2021-22 Sherman Fairchild Fellow Shiloah Coley speaks with Victor Ekpuk about the sociopolitical signs and symbols in his centennial commission.
At first glance, it might appear as though Victor Ekpuk has transformed the main visitor entrance of the Phillips into a jubilant setting, switching out the old taupe color for bright white and yellow, contrasting the black marks in his installation and illuminating the space. However, one would be amiss to stop looking there—to stop seeing. The installation, State of the Union: Things have fallen apart, can the center still hold?, sets out to do something much more than simply beautifying the entryway. The title is a hint at that.
The signs and symbols are indicative of Ekpuk’s reimagining of ancient Nigerian script, Nsibidi. Printed on adhesive vinyl, the script floods the walls of the museum’s vestibule, combining abstracted and representational elements. Ekpuk shared, “It’s a metaphor for America itself. America the beautiful. The America for freedom. The America of endless possibilities and so on. But then you look under the belly of America and you see all of the stuff that’s really ugly.”
The piece is the first of three site-specific commissions by DC-based artists as part of the centennial celebration at the Phillips. Ekpuk is no newcomer to large immersive installations. He has had large-scale pieces in a host of other places, including Divinity, a 30 x 18-foot chalk mural depicting his signature signs and symbols, at the North Carolina Museum of Art. But to do something in the city he calls home struck him. “To be able to contribute my ideas, my thoughts, in the community that I live in . . . I live here, but I do so many things outside of here,” said Ekpuk. “It’s like putting a marker in my city; I actually live here, you guys,” he chuckled.
Although he calls DC home, the stamp of his mother country, Nigeria, is ever present in his work. Ekpuk, a recipient of a Smithsonian Fellowship, is internationally renowned for his paintings, drawings, and sculptures, which reimagine Nsibidi to create his own unique language of abstraction. Ekpuk draws from African and global contemporary art discourse to explore the human condition. While State of the Union: Things have fallen apart, can the center still hold? is meant for everyone to consider their own narratives in the shared city, Victor offers a glimpse at his experiences through the symbols present in the work. Victor unpacked some of them with me.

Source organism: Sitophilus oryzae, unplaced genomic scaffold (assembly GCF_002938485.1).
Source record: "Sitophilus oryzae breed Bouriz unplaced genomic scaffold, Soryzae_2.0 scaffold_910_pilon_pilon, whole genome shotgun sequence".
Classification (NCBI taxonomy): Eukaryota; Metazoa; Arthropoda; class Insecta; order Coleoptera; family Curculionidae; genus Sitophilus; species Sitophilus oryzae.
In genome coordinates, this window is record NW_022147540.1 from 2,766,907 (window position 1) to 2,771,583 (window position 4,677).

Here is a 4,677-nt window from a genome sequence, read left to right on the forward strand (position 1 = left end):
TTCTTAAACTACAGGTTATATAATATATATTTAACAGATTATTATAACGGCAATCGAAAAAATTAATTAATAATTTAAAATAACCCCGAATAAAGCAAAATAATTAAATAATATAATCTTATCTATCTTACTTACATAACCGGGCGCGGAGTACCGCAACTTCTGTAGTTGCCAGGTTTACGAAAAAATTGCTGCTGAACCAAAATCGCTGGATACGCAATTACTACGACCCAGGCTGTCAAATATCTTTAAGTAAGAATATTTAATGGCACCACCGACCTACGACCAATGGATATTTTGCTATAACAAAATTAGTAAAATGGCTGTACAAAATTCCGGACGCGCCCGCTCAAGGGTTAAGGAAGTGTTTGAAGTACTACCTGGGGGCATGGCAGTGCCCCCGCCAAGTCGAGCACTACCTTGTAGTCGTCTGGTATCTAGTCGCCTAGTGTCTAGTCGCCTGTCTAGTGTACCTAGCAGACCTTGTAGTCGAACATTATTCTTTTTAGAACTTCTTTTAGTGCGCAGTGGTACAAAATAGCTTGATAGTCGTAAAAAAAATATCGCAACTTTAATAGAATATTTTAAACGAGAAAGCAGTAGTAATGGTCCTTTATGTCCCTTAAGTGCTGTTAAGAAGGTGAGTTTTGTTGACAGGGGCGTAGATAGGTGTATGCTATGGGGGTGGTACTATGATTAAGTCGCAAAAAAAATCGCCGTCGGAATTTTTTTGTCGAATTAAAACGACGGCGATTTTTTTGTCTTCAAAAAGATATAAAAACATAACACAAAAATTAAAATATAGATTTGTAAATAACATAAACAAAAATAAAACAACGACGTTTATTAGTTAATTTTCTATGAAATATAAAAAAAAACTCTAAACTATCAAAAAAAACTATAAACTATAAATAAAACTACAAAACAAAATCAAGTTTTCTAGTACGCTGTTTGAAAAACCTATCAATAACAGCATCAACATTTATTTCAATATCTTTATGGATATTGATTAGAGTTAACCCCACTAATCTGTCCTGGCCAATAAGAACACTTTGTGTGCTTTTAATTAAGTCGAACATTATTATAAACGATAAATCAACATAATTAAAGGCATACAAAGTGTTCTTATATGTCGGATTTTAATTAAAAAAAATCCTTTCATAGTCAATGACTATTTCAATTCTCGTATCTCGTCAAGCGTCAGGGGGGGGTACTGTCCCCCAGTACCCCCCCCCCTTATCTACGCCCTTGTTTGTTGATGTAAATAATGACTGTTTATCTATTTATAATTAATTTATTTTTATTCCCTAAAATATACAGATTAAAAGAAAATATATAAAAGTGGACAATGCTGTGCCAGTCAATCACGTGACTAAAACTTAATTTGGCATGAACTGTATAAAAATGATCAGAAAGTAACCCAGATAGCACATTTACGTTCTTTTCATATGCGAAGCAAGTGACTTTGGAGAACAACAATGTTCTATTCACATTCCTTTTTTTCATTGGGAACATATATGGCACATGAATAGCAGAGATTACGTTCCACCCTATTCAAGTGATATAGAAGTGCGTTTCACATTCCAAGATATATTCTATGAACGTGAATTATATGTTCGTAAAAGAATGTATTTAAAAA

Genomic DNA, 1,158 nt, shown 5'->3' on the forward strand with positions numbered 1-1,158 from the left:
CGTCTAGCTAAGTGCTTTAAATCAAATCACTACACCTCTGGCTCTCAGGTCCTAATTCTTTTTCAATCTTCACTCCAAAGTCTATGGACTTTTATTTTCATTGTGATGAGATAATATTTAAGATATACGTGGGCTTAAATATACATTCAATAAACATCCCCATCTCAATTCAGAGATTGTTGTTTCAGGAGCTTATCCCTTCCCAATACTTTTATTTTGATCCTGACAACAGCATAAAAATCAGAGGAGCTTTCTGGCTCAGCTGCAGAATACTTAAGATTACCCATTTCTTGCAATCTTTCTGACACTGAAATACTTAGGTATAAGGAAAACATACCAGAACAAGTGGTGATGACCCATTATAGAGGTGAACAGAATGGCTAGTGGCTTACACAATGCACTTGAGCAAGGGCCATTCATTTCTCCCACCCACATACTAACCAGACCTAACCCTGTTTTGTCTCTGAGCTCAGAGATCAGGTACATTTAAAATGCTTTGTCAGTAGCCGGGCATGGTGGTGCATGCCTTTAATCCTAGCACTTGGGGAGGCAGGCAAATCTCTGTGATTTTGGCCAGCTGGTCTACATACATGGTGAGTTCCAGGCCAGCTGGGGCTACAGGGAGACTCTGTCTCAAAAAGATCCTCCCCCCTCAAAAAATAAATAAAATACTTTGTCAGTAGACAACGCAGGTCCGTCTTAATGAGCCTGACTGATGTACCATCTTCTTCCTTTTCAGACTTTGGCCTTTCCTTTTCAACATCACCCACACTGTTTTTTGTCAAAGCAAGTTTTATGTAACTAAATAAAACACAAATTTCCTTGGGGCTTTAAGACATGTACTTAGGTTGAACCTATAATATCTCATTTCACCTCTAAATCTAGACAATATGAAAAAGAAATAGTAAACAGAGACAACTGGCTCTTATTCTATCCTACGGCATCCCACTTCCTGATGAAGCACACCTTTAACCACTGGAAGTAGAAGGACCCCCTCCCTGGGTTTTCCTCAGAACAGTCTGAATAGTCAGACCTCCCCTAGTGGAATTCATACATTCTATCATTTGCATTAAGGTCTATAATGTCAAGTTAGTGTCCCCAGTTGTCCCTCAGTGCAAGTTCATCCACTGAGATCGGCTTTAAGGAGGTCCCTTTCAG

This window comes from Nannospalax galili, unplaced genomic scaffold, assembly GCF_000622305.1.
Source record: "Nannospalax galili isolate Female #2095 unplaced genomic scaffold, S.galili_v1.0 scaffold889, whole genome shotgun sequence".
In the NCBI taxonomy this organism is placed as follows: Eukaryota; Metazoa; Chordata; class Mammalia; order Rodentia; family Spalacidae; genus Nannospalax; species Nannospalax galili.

“This symbol for many years, as Black people in America, especially as a Black male, has become a language that we have learned—hands up, don’t shoot,” said Victor. As a Black American myself, I had guessed the meaning. Although I’ve never seen one like this before, when I sat with the piece for a moment, it was as though an alarm went off indicating its meaning after a minute or so. The prevalence of police brutality, specifically in its disproportionate effects on Black communities across America, seems to have primed my brain.
Victor shares a common experience many Black parents have felt: “I have an adult son and there’s not a day that I don’t worry about him when he’s out of the house.” Similarly, I worry about some of the childhood friends I view as brothers who I, too, am often concerned others might view as a threat one day. Yet, there’s the possibility of salvation in this symbol—the hand-like figure in the top left comes downward, possibly reaching toward the raised hand of the central figure—“You know, in a way maybe that’s the salvation, the savior,” said Victor.
While the symbols serve as important reminders of the realities of the state of our union, Ekpuk also finds room for hope. “In the midst of all of this strife, I’m not giving up hope that there is no love, that people are not coming together,” said Ekpuk. “And especially for me a call for unity, because in the midst of all of this negativity there are windows of people coming together. There’s a window for love.” The two gender-neutral figures kissing is a testament to the human condition, a call for love perhaps. Victor noted the nation can’t work if we don’t come together as a people.
Victor hopes the piece invites others to think about their narratives and how that influences how they interpret the symbols, and if they choose to give the work a better look—to try to see.
When you visit the piece at the main visitor entrance, please share with us on social media the symbols you find and what they mean to you using #Phillips100.